Germs and Magic Bullets
One syndrome, one caise; many syndromes, many causes: these options suggested not just different etiological hypotheses, but opposing theoretical approaches to the understanding of human illness. Indeed, one of the most intriguing aspects of the early popularity of the immune overload hypothesis was that so many clinicians would readily forsake the approach to disease causation frequently described as the cornerstone of contemporary biomedicine: the principle of "one disease, one cause, one cure." As Allan Brandt has expressed it: "In this paradigm, individuals become infected with a parasite that causes dysfunction of some sort; disease is defined as a deviation from a biological norm. Social conditions, environmental phenomena, and other variables are generally discounted as causes of disease. The physician dispenses 'magic bullets' that restore the patient to health."
Ever since the bacteriological revolution of the late nineteenth century, when germs replaced "miasmas" as the preferred explanation for illness, medical research typically has focused on the discovery of discrete microbial causes for specific diseases. To be more precise, two separate assumptions have been welded together: that most illnesses have a single, fundamental cause, rather than multiple necessary causes; and that the search for the cause of illness should focus primarily on microbes, very secondarily on lifestyle issues, and only incidentally on environmental causes related to the larger organization of the society. Of course, the monocausal/microbial approach has always had its critics. Writing in 1959, René Dubos characterized the "doctrine of specific etiology" as "unquestionably the most constructive force in medical research for almost a century," but noted that "few are the cases in which it has provided a complete account of the causation of disease." Citing the failures, "despite frantic efforts," to find cures for diseases such as cancer and mental illnesses, Dubos argued that the "search for the cause may be a hopeless pursuit because most disease states are the indirect outcome of a constellation of circumstances. …"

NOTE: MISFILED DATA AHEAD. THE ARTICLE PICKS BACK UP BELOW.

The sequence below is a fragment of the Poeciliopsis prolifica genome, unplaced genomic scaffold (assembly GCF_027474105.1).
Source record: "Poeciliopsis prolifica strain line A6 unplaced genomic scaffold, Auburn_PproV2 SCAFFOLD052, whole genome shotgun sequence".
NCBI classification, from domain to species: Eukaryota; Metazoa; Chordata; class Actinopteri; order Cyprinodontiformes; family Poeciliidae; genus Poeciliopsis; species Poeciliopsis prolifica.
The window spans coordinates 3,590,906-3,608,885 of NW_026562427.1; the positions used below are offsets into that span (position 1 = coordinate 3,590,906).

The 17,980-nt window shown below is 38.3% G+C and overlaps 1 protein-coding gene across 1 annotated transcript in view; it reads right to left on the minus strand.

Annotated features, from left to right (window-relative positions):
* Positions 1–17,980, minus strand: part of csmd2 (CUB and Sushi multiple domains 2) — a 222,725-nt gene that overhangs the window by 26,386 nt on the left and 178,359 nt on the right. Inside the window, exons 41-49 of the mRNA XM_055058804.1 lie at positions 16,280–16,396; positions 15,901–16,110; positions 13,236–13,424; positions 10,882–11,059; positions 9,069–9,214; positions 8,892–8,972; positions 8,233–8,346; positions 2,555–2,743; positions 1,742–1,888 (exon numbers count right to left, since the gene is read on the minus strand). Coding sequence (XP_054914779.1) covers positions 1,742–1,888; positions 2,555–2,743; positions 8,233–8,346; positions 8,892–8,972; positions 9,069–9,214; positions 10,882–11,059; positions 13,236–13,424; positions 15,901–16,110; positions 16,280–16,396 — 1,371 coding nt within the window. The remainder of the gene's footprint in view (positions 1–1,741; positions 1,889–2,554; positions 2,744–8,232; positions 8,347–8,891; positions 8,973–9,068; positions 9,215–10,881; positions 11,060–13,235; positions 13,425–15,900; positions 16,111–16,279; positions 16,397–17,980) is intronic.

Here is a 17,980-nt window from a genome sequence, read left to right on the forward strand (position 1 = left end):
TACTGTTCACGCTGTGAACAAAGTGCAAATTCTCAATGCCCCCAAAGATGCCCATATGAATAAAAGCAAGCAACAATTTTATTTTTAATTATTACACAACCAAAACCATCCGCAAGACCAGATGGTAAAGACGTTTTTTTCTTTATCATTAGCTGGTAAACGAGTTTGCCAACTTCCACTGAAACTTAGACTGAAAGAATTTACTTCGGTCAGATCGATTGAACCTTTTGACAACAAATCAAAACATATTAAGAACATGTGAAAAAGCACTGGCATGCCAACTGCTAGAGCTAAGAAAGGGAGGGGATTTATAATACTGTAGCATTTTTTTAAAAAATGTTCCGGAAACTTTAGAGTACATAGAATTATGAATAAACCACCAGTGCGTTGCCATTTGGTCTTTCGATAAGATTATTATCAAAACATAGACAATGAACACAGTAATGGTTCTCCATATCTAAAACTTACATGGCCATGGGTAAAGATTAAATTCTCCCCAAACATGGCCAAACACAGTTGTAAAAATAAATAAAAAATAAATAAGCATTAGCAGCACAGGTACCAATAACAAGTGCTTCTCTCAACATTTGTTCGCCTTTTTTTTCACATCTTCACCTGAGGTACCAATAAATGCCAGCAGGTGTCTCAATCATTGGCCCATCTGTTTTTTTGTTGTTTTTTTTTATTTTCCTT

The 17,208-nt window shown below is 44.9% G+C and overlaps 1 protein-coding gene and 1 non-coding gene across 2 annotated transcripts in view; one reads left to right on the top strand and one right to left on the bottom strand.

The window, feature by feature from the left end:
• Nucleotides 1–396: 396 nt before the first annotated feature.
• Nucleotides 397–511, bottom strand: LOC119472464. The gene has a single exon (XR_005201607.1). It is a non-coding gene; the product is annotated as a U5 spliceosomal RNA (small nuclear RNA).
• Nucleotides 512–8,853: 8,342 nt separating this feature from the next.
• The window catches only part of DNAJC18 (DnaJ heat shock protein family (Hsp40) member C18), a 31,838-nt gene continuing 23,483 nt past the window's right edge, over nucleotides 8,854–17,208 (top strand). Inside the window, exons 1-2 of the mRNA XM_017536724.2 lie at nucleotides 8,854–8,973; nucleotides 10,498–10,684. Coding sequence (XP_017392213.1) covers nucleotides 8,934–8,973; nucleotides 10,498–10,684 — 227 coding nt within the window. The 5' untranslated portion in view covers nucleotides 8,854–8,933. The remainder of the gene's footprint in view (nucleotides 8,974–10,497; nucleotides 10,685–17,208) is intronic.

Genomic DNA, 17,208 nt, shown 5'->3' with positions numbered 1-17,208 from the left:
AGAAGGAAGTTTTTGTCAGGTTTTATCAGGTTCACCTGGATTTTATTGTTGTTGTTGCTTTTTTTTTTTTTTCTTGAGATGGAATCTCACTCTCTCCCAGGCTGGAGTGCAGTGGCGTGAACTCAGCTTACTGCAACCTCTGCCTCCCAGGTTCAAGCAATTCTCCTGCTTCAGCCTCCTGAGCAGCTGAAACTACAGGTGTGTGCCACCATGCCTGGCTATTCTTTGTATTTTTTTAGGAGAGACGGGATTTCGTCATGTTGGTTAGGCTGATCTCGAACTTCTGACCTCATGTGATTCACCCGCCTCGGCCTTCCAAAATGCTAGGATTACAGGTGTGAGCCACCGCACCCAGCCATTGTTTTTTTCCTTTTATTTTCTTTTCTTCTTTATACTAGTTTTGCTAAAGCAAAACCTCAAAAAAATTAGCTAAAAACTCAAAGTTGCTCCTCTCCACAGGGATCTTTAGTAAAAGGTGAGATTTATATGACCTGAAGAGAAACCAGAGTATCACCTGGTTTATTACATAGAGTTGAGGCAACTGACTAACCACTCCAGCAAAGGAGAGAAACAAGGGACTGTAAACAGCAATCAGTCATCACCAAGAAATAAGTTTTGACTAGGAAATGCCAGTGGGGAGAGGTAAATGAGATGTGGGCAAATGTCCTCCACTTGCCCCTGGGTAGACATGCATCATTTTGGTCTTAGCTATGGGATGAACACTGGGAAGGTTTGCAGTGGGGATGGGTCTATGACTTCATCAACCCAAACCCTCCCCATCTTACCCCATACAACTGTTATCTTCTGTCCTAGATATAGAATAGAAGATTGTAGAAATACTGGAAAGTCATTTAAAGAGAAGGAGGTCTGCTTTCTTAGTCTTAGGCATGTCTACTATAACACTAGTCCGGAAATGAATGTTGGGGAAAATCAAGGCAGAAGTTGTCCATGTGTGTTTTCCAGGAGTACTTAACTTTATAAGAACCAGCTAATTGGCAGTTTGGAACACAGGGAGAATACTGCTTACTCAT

Modern-day epidemiologists, more open to multicausal approaches to disease, may speak of a "web of causation" or may endorse "ecological" and "synergistic" models of illness that emphasize the
complex interrelationships among environmental and host factors. But in laboratories, examining rooms, and medical school classrooms, the doctrine of specific etiology holds sway. Many analysts have seen in the monocausal/microbial model of disease the clue to medicine's ideological function within a capitalist society: it encourages people to attribute their illnesses to invisible particles rather than to occupational hazards or defects of social organization. But to understand why clinicians and researchers themselves reach for such explanations, the suggestions of sociologist Andrew Abbott may be more to the point.
First, the germ theory of disease focuses public attention on medicine's greatest triumphs and away from arthritis, heart disease, cancer, and other chronic problems that have proven less amenable to therapeutic success. Second, one of the chief legitimating values of medicine (like other professions) is its perceived efficiency; and as opposed to environmental explanations, monocausal/microbial ones lend themselves to neat and straightforward solutions ("Take two pills every four hours"). The search for microbes enhances the power of laboratory researchers, who alone have the tools to conduct it. The search for environmental causes is, by contrast, frequently beyond their ken. In short, the commonly expressed preference of clinicians and biomedical researchers for simple, monocausal, microbial models may in an immediate sense have less to do with medicine's role in legitimating society than with doctors' and scientists' roles in legitimating scientific medicine.
In light of the prevailing explanatory preference, early clinical fascination with "the homosexual lifestyle" is all the more noteworthy. Of course, perceptions that illness is linked to lifestyle have become more common in recent years, with increasing attention to the relation between such factors as stress or eating habits and the development of various diseases. But to the extent that doctors endorsed a multicausal lifestyle model, they were going against the prevailing medical currents. It is well worth asking whether they would have been as likely to do so had it not been for the perception that "the gay lifestyle" was peculiarly laden with a potential for medical hazard.